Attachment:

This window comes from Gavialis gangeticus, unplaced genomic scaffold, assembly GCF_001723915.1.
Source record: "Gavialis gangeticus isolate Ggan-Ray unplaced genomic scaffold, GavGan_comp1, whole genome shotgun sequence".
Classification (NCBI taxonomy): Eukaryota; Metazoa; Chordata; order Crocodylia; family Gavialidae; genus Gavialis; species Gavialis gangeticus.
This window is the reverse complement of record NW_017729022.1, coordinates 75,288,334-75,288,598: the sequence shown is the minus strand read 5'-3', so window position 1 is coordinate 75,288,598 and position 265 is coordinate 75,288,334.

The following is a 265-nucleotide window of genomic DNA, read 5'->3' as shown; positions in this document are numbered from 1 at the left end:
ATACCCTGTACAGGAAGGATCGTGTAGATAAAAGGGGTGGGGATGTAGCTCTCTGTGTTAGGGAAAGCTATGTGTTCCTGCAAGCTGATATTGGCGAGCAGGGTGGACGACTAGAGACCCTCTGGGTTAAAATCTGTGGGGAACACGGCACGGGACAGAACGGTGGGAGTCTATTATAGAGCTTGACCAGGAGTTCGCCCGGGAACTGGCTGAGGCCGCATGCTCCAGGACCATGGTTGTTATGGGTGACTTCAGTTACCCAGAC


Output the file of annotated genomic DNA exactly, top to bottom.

This window comes from Gavialis gangeticus, unplaced genomic scaffold, assembly GCF_001723915.1.
Source record: "Gavialis gangeticus isolate Ggan-Ray unplaced genomic scaffold, GavGan_comp1, whole genome shotgun sequence".
Classification (NCBI taxonomy): Eukaryota; Metazoa; Chordata; order Crocodylia; family Gavialidae; genus Gavialis; species Gavialis gangeticus.
This window is the reverse complement of record NW_017729022.1, coordinates 75,288,334-75,288,598: the sequence shown is the minus strand read 5'-3', so window position 1 is coordinate 75,288,598 and position 265 is coordinate 75,288,334.

The following is a 265-nucleotide window of genomic DNA, read 5'->3' as shown; positions in this document are numbered from 1 at the left end:
ATACCCTGTACAGGAAGGATCGTGTAGATAAAAGGGGTGGGGATGTAGCTCTCTGTGTTAGGGAAAGCTATGTGTTCCTGCAAGCTGATATTGGCGAGCAGGGTGGACGACTAGAGACCCTCTGGGTTAAAATCTGTGGGGAACACGGCACGGGACAGAACGGTGGGAGTCTATTATAGAGCTTGACCAGGAGTTCGCCCGGGAACTGGCTGAGGCCGCATGCTCCAGGACCATGGTTGTTATGGGTGACTTCAGTTACCCAGAC